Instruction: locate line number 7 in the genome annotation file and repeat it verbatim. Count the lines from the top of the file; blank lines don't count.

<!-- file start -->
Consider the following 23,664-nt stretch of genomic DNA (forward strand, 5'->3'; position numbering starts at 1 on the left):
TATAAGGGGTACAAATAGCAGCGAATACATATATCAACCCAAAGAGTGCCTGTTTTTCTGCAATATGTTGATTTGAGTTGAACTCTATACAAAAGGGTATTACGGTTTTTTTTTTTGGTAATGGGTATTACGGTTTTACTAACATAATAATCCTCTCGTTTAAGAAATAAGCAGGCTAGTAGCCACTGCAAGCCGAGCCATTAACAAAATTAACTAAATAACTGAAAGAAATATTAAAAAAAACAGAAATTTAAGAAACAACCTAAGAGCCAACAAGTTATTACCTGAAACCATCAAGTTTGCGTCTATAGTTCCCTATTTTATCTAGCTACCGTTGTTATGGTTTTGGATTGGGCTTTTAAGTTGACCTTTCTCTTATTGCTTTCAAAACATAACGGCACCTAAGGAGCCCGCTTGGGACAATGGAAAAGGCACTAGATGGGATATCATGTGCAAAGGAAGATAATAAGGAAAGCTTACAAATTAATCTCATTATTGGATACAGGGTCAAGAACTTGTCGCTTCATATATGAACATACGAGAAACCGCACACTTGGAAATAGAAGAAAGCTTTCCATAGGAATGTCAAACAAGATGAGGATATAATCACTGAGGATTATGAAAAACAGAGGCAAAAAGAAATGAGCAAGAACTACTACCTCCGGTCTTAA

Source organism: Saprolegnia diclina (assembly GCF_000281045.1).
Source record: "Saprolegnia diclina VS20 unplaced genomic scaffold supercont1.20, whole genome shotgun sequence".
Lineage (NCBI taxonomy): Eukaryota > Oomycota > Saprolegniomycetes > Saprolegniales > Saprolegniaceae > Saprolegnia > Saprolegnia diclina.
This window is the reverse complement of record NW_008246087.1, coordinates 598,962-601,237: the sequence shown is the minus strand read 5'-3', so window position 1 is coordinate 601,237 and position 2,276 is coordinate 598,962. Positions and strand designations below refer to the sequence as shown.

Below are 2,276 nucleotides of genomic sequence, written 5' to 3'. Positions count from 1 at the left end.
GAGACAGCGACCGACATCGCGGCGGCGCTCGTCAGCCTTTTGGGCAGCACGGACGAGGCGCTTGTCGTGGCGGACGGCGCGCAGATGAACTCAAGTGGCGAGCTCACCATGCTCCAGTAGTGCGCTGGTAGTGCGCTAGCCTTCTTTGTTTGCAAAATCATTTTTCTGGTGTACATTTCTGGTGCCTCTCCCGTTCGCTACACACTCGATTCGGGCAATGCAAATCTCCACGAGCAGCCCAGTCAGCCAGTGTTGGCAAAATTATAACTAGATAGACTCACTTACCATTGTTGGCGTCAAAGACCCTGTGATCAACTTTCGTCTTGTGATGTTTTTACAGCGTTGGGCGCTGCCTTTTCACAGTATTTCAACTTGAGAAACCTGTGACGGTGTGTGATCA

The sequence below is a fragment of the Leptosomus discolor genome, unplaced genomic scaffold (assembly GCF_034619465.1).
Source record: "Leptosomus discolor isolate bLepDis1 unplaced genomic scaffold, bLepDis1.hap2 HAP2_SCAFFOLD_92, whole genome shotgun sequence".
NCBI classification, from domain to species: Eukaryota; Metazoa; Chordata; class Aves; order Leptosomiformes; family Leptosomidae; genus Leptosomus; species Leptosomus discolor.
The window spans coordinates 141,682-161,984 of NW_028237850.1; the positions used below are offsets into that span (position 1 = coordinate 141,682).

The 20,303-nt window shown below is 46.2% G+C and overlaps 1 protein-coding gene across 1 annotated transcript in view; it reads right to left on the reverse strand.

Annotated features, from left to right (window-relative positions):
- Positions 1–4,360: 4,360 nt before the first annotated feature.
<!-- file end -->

Below are 2,276 nucleotides of genomic sequence, written 5' to 3'. Positions count from 1 at the left end.